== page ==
So he transitioned to outbound transactional model and it’s super sophisticated and a ton of things to unpack because you got to do it to make it work. And there’s a lot to unpack on that. But-
Nathan Latka (18:47):
Chris, real quick on that note, before I forget, sorry. And then I’ll let you continue. I can’t wait for your keynote note at Founder500 September 1st in Austin, Texas. If your guy in Austin is available, I would love for him to teach a private VIP session on just outbound. It sounds like he’s got some interesting things there. Is he around?
Surefire Local CEO Chris Marentis (19:06):
Nathan Latka (19:07):
Surefire Local CEO Chris Marentis (19:07):
Yeah, happy to do it. Yeah, great guy. He’ll love you. Yeah, and so then once I got back going, there was this holy shit moment because like I said, we quadrupled monthly sales, but we didn’t change our onboarding motion or customer success motion at all. So then we brought in ahead of customer success who work with Mike at Main Street Hub, but was at GoDaddy running all VIP accounts. And then we changed all the motion around the onboarding to be consistent. Because really one of the big changes in sale, and you could see it in customer’s interaction on our platform, was we went from talking about the mysteries of marketing and lead gen in today’s world, to showing them a demo, just doing a demo, saying here’s how you’re going to use the platform without even changing the backend motion. All of a sudden, we saw interaction with all of our new cohorts in the platform going up by multiple degrees –
Nathan Latka (20:09):
Historical cohorts even, so expansion.
Surefire Local CEO Chris Marentis (20:12):
Exactly. So then we spent the last year basically, we invested like 300K in a whole bunch of sophisticated software. Right now I could say that we are elite in customer support and in knowing… Well, it is a whole nother thing to unpack around that, but super, super cool about where we’re at and that’s now enabling this next phase of focusing on upsell and net retention revenue. And-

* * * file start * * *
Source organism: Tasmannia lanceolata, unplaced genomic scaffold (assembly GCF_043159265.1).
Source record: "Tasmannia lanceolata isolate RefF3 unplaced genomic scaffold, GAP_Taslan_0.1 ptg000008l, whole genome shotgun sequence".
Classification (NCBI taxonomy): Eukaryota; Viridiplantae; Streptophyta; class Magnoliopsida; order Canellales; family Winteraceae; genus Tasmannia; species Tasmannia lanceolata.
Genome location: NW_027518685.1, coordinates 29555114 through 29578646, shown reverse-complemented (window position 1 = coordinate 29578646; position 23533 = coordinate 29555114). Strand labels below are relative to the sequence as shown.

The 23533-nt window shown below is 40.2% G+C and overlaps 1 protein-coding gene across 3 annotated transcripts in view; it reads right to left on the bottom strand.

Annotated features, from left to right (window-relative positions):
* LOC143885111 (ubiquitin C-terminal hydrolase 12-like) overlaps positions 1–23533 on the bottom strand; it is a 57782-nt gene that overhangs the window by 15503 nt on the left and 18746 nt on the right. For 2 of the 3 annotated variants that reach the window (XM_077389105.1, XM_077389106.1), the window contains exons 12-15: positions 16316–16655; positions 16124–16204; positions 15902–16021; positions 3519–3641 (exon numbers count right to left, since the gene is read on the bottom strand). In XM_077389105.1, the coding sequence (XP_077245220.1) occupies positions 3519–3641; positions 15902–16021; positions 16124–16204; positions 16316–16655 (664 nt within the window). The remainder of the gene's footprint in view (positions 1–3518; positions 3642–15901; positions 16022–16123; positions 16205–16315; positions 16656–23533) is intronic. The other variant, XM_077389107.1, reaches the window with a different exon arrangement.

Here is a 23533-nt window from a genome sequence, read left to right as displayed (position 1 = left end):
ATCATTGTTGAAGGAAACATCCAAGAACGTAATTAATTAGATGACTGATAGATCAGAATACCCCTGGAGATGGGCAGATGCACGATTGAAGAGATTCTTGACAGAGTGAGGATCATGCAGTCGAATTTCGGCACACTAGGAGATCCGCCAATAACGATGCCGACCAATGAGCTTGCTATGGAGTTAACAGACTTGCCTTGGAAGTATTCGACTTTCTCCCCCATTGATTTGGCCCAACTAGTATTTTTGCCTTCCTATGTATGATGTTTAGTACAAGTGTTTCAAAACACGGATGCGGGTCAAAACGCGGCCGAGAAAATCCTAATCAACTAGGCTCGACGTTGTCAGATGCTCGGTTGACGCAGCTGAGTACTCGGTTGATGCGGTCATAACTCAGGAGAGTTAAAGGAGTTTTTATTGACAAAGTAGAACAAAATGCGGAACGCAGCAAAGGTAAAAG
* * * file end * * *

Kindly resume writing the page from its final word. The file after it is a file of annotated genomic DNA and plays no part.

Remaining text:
Nathan Latka (20:47):
What is that today, by the way? Are you above 100%?
Surefire Local CEO Chris Marentis (20:52):
No, we’re not above 100%. We’re just below and that’s the gap we’re-.
Nathan Latka (20:55):
It’s hard in this space. At your ARPU, it’s hard.
Surefire Local CEO Chris Marentis (20:57):
It’s super hard.
Nathan Latka (20:59):
Yeah, what’s your average price point?
Surefire Local CEO Chris Marentis (21:02):
Well, we have a pretty big one, it’s 1100 a month.
Nathan Latka (21:07):
But I would say that’s still on the lower end of mid-market. I mean, you’re moving up market, but I would say it’s lower end mid-market still.
Surefire Local CEO Chris Marentis (21:14):
Yeah, yeah. But so now getting part of net retention is really having a super clear vision of who your customers are, where they are in their adoption cycle, and being able to serve the right new ideas at the right time, and now we’re finally there to do that. So I’m really excited about the back half of this year for our company.
Nathan Latka (21:41):
Yeah, no, I’m pumped for you guys. We didn’t chat a ton about the product, so let’s just give a call. We learned a ton though so far. Just quickly, what is the product doing, in case any SMBs are listening that can really use you guys?
Surefire Local CEO Chris Marentis (21:54):
What we do is we’re an all in one platform. All the different channels and tools that you use to communicate with your customers and get new customers are all in one place. So no more silos, data silos. And really what we’ve become is a big data lake. And that data becomes super powerful to giving them insights into how to be more efficient and how to be more effective. So all the SEO, all the paid marketing tools and things like chat and a gallery to house all your media and push it around easily and text messaging all in one place on your mobile phone if you’re on the go and on a desktop. And it just makes it super easy for you to be the most effective person marketing in your local area. And just to be clear, we’re focused on customers that then generate their new business within geographies, like zip codes. So professional services, head companies, white collar, blue collar.